The Interim chair of the National Liberal Party (PNL) Raluca Turcan, requested the Government to provide the economic projection on which the unitary Pay Law relies, claiming that all the signals indicate that the law doesn’t start from a realistic version of the budget revenue, and warning that Romania will reach excessive deficit situation and it will borrow more expensive from the international markets.
“All the signals indicate that this law doesn’t rely on a realistic version of the state budget revenue, but rather on an enthusiastic attempt to check one more promise that was made in the electoral campaign. The Public Finance Ministry must present the following fundamental elements for the current year and for every year until the end of the implementation of the unitary Pay Law: the forecasted economic increase and the revised growth of the GDP, the level of the collection to the state budget revenue related to the GDP, the budget deficit level that was considered, the number of budgetary working places – namely if it will increase or decrease, or if it will be blocked -, as well as the allocated amounts for investments to be made in the coming period” Raluca Turcan stated.
She said that PNL’s biggest concern is that today, the Government has zero RON allocated for investments, zero RON allocated for co-financing EU funds, and the hopes that more money will be allocated for investments in the coming years, are not more encouraging, if all these promises of salary increases, that are not founded on reality, will be checked.
“The Government’s performance in the first three months was negative, and everybody must know this. The revenue collection at the state budget is well below what should have been achieved by the Government, namely RON 4.5 million less. This year, the collection will be under 30%, while the European average is 44% of the GDP. We cannot expect a miracle in the coming period. We have no signal that PSD will receive the Nobel Prize for economics. We have no signal that economics was reinvented. PSD has the following options: either they will cover all their promises of salary increases and we will have an excessive deficit, which means that we will be subject of the European procedure for excessive deficit, and everything meaning the country cost will be higher, or they will allocate less money for investments”, Turcan added.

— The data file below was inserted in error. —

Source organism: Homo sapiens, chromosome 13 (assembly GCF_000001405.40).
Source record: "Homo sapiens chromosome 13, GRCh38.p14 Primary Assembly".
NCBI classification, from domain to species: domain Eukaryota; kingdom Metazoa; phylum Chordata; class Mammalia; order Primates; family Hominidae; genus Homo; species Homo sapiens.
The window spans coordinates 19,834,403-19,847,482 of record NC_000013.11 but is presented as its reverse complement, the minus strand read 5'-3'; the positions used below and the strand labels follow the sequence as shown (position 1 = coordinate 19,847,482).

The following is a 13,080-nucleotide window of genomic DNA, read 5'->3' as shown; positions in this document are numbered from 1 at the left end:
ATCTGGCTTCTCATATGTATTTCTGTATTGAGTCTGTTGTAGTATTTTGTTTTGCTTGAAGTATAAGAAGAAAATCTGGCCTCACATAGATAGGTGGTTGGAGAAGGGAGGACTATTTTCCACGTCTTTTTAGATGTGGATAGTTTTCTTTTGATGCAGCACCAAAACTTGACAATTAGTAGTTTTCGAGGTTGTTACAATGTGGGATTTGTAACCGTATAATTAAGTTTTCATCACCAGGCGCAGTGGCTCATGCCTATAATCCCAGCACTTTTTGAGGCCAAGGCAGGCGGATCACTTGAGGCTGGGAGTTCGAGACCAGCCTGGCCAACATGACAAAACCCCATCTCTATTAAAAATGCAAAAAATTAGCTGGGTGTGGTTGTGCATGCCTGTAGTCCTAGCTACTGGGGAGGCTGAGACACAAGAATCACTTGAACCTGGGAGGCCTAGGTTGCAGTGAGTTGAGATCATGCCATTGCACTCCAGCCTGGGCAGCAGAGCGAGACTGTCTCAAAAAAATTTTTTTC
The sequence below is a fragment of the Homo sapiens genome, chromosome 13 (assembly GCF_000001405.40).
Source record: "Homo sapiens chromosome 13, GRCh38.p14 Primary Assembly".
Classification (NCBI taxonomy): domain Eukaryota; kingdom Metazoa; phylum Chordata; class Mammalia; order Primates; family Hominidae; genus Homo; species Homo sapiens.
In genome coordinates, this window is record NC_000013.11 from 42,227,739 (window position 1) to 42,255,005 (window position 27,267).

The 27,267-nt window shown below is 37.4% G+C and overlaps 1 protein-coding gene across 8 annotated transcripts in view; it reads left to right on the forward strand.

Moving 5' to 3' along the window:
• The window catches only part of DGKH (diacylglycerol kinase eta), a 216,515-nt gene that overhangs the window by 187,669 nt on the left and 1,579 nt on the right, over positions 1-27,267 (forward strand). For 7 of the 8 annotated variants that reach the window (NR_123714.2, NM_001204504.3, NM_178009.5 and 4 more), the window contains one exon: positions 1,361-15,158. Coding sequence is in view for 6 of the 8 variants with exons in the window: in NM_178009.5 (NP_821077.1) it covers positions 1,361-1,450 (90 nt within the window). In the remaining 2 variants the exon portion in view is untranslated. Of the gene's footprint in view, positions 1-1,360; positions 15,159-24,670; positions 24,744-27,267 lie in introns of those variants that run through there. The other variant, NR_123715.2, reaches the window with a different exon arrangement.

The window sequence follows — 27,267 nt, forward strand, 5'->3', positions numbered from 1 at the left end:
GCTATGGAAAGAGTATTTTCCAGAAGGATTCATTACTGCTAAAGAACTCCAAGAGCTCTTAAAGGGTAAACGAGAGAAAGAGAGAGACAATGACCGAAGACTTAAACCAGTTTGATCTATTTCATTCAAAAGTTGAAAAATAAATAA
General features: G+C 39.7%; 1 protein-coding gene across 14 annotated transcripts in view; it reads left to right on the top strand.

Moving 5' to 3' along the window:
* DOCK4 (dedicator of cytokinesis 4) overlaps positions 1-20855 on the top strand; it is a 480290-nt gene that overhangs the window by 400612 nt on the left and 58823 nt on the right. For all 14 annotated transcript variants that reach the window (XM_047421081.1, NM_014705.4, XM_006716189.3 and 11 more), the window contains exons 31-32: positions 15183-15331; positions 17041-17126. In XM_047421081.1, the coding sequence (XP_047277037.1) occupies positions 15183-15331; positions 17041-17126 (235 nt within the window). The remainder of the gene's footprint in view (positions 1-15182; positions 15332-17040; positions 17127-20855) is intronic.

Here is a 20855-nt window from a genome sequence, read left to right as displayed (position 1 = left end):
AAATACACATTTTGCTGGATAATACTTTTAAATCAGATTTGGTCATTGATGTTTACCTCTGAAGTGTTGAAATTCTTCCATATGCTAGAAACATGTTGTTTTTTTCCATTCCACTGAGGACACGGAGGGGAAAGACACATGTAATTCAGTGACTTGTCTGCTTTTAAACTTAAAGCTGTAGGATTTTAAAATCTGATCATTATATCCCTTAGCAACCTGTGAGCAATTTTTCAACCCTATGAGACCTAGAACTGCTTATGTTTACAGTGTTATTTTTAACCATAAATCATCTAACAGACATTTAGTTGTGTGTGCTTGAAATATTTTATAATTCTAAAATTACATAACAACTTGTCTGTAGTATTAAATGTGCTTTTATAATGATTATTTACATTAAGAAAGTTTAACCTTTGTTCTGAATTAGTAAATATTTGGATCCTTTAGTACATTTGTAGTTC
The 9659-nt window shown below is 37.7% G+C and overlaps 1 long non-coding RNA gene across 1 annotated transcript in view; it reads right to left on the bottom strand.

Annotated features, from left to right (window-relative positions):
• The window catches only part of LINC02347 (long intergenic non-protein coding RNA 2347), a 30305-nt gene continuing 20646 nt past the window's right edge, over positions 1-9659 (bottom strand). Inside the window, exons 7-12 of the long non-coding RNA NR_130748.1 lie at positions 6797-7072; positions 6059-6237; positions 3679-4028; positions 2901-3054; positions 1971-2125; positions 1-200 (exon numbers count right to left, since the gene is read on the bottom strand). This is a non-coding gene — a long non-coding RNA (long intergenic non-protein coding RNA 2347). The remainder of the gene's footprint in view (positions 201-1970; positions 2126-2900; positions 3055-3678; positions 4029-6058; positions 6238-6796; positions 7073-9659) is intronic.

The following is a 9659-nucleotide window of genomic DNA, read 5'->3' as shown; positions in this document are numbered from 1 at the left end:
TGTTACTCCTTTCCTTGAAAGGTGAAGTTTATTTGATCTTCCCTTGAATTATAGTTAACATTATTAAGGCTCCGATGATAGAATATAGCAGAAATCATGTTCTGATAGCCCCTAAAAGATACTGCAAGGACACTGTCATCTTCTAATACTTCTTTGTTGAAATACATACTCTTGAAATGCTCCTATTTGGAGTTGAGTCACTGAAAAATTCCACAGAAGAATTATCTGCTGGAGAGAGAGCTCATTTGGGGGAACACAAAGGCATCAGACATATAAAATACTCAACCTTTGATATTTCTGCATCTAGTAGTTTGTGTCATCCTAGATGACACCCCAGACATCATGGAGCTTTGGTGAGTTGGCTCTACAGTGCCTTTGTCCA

The PNL Interim chair labeled PSD’s intention to increase the salaries as a “losing and irresponsible approach”, whose cost will consist in an “underdeveloped country for the next ten years”.
PSD’s Dragnea: We’ll no longer table Pay Law in Parliament today; people must keep issuing opinions
PSD President Liviu Dragnea stated on Monday, at the start of the joint meeting of PSD-ALDE parliamentary groups, that Uniform pay bill no longer be filed with Parliament later that day, because he wants all parliamentarians to consult it and “people to keep issuing opinions.”
“No, I don’t want them to file it today. Let it sit for a week, go to the groups, we’ll publish it in the press too, people must keep issuing opinions,” Liviu Dragnea pointed out when asked whether the standard salary scales bill will be filed in Parliament later that day.
Labour Minister Lia Olguta Vasilescu told Antena3 television broadcaster on Sunday evening that the public sector’s Pay Law be filed with Parliament on Monday, for all PSD MPs to be able to sign it as co-initiators. Vasilescu pointed out that the timetable of the adoption of this bill covers the possibility of a re-examination request from President Iohannis or of a challenge at the Constitutional Court, the goal being to promulgate the law by July 1st.
Lia Olguta Vasilescu pointed out that the bill has not been publicly revealed so far because modifications kept being made, however the bill will enter the legislative circuit on Monday.
“Tomorrow it will be signed by absolutely all parliamentarians. We already have very many signatures, around 200. The colleagues who didn’t get to sign it will hold a joint meeting of the parliamentary groups tomorrow, in order to present once again the principles of this law for those who were not in Sinaia, and we will introduce it in Parliament in a fairly rapid debate procedure,” Vasilescu stated.
She pointed out that the bill could undergo further modifications, including through amendments brought by trade unions.
“We don’t want to say we won’t accept amendments from the Opposition, even from trade unions, from simple people who will have the opportunity to see this law starting tomorrow and, if they feel the need to point out some mistake, we are willing to correct these things in Parliament, because the law is not perfect, but we are trying to have the most correct version possible,” the Labour Minister said.